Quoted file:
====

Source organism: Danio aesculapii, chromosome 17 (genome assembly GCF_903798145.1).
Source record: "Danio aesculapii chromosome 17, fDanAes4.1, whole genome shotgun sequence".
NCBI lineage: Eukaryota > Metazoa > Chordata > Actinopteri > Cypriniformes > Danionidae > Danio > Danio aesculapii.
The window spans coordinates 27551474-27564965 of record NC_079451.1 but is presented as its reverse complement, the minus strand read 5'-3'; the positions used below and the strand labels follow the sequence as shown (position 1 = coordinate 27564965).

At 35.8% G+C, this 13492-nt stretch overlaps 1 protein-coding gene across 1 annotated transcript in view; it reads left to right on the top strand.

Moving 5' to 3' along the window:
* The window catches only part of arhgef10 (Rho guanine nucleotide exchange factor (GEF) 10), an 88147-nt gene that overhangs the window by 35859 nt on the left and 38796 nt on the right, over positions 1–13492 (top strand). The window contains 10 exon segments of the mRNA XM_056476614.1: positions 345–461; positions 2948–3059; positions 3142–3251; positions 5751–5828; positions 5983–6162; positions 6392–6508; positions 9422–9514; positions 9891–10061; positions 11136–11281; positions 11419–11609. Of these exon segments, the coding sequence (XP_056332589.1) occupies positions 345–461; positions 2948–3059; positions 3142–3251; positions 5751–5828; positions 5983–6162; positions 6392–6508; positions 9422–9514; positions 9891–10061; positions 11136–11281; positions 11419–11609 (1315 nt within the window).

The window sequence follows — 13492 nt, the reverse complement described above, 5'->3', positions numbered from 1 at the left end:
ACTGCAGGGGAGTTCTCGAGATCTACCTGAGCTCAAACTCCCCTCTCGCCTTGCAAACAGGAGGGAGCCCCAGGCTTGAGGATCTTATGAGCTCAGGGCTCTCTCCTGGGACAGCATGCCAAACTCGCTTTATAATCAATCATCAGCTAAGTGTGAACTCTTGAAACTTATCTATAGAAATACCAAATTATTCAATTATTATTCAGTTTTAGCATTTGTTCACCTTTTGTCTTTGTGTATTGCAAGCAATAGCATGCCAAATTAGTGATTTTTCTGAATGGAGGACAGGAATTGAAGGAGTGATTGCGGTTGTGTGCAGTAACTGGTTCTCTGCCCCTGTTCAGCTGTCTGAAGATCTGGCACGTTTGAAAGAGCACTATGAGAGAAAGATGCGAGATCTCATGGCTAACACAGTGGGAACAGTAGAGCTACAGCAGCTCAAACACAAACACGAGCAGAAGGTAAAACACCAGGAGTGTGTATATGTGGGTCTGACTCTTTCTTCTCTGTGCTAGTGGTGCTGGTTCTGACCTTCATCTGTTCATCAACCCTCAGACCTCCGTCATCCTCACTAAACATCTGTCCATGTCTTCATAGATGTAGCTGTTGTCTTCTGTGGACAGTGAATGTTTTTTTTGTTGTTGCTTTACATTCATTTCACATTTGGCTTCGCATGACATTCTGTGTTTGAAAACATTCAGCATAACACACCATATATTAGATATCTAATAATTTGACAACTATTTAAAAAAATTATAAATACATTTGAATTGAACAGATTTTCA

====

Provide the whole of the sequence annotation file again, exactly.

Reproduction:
Source organism: Danio aesculapii, chromosome 17 (genome assembly GCF_903798145.1).
Source record: "Danio aesculapii chromosome 17, fDanAes4.1, whole genome shotgun sequence".
NCBI lineage: Eukaryota > Metazoa > Chordata > Actinopteri > Cypriniformes > Danionidae > Danio > Danio aesculapii.
The window spans coordinates 27551474-27564965 of record NC_079451.1 but is presented as its reverse complement, the minus strand read 5'-3'; the positions used below and the strand labels follow the sequence as shown (position 1 = coordinate 27564965).

At 35.8% G+C, this 13492-nt stretch overlaps 1 protein-coding gene across 1 annotated transcript in view; it reads left to right on the top strand.

Moving 5' to 3' along the window:
* The window catches only part of arhgef10 (Rho guanine nucleotide exchange factor (GEF) 10), an 88147-nt gene that overhangs the window by 35859 nt on the left and 38796 nt on the right, over positions 1–13492 (top strand). The window contains 10 exon segments of the mRNA XM_056476614.1: positions 345–461; positions 2948–3059; positions 3142–3251; positions 5751–5828; positions 5983–6162; positions 6392–6508; positions 9422–9514; positions 9891–10061; positions 11136–11281; positions 11419–11609. Of these exon segments, the coding sequence (XP_056332589.1) occupies positions 345–461; positions 2948–3059; positions 3142–3251; positions 5751–5828; positions 5983–6162; positions 6392–6508; positions 9422–9514; positions 9891–10061; positions 11136–11281; positions 11419–11609 (1315 nt within the window).

The window sequence follows — 13492 nt, the reverse complement described above, 5'->3', positions numbered from 1 at the left end:
ACTGCAGGGGAGTTCTCGAGATCTACCTGAGCTCAAACTCCCCTCTCGCCTTGCAAACAGGAGGGAGCCCCAGGCTTGAGGATCTTATGAGCTCAGGGCTCTCTCCTGGGACAGCATGCCAAACTCGCTTTATAATCAATCATCAGCTAAGTGTGAACTCTTGAAACTTATCTATAGAAATACCAAATTATTCAATTATTATTCAGTTTTAGCATTTGTTCACCTTTTGTCTTTGTGTATTGCAAGCAATAGCATGCCAAATTAGTGATTTTTCTGAATGGAGGACAGGAATTGAAGGAGTGATTGCGGTTGTGTGCAGTAACTGGTTCTCTGCCCCTGTTCAGCTGTCTGAAGATCTGGCACGTTTGAAAGAGCACTATGAGAGAAAGATGCGAGATCTCATGGCTAACACAGTGGGAACAGTAGAGCTACAGCAGCTCAAACACAAACACGAGCAGAAGGTAAAACACCAGGAGTGTGTATATGTGGGTCTGACTCTTTCTTCTCTGTGCTAGTGGTGCTGGTTCTGACCTTCATCTGTTCATCAACCCTCAGACCTCCGTCATCCTCACTAAACATCTGTCCATGTCTTCATAGATGTAGCTGTTGTCTTCTGTGGACAGTGAATGTTTTTTTTGTTGTTGCTTTACATTCATTTCACATTTGGCTTCGCATGACATTCTGTGTTTGAAAACATTCAGCATAACACACCATATATTAGATATCTAATAATTTGACAACTATTTAAAAAAATTATAAATACATTTGAATTGAACAGATTTTCA